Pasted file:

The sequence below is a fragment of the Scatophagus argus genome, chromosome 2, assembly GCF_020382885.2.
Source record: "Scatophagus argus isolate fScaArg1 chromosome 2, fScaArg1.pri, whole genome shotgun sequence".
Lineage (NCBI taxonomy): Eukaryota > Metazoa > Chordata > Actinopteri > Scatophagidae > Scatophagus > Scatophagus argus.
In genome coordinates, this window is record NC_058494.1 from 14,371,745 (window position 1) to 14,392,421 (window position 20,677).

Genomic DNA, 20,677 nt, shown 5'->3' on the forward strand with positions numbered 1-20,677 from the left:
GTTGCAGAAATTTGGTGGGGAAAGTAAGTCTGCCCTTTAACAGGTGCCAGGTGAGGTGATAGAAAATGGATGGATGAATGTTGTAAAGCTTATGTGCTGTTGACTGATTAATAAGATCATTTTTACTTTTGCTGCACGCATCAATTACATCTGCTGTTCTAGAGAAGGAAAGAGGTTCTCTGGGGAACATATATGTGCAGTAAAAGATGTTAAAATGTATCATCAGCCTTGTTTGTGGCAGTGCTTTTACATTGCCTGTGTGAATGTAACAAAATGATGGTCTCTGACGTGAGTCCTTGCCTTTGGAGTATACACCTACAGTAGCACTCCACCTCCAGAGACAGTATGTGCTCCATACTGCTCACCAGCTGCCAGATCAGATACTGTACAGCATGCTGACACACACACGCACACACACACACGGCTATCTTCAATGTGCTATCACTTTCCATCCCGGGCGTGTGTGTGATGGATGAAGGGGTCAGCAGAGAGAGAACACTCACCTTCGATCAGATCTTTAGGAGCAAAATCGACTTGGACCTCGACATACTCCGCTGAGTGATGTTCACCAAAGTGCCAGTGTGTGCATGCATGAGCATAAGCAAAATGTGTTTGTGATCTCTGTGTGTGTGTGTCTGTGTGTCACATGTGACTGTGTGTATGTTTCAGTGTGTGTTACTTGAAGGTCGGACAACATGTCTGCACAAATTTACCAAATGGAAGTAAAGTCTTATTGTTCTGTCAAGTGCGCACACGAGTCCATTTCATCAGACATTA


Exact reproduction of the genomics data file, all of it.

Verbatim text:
The sequence below is a fragment of the Scatophagus argus genome, chromosome 2, assembly GCF_020382885.2.
Source record: "Scatophagus argus isolate fScaArg1 chromosome 2, fScaArg1.pri, whole genome shotgun sequence".
Lineage (NCBI taxonomy): Eukaryota > Metazoa > Chordata > Actinopteri > Scatophagidae > Scatophagus > Scatophagus argus.
In genome coordinates, this window is record NC_058494.1 from 14,371,745 (window position 1) to 14,392,421 (window position 20,677).

Genomic DNA, 20,677 nt, shown 5'->3' on the forward strand with positions numbered 1-20,677 from the left:
GTTGCAGAAATTTGGTGGGGAAAGTAAGTCTGCCCTTTAACAGGTGCCAGGTGAGGTGATAGAAAATGGATGGATGAATGTTGTAAAGCTTATGTGCTGTTGACTGATTAATAAGATCATTTTTACTTTTGCTGCACGCATCAATTACATCTGCTGTTCTAGAGAAGGAAAGAGGTTCTCTGGGGAACATATATGTGCAGTAAAAGATGTTAAAATGTATCATCAGCCTTGTTTGTGGCAGTGCTTTTACATTGCCTGTGTGAATGTAACAAAATGATGGTCTCTGACGTGAGTCCTTGCCTTTGGAGTATACACCTACAGTAGCACTCCACCTCCAGAGACAGTATGTGCTCCATACTGCTCACCAGCTGCCAGATCAGATACTGTACAGCATGCTGACACACACACGCACACACACACACGGCTATCTTCAATGTGCTATCACTTTCCATCCCGGGCGTGTGTGTGATGGATGAAGGGGTCAGCAGAGAGAGAACACTCACCTTCGATCAGATCTTTAGGAGCAAAATCGACTTGGACCTCGACATACTCCGCTGAGTGATGTTCACCAAAGTGCCAGTGTGTGCATGCATGAGCATAAGCAAAATGTGTTTGTGATCTCTGTGTGTGTGTGTCTGTGTGTCACATGTGACTGTGTGTATGTTTCAGTGTGTGTTACTTGAAGGTCGGACAACATGTCTGCACAAATTTACCAAATGGAAGTAAAGTCTTATTGTTCTGTCAAGTGCGCACACGAGTCCATTTCATCAGACATTA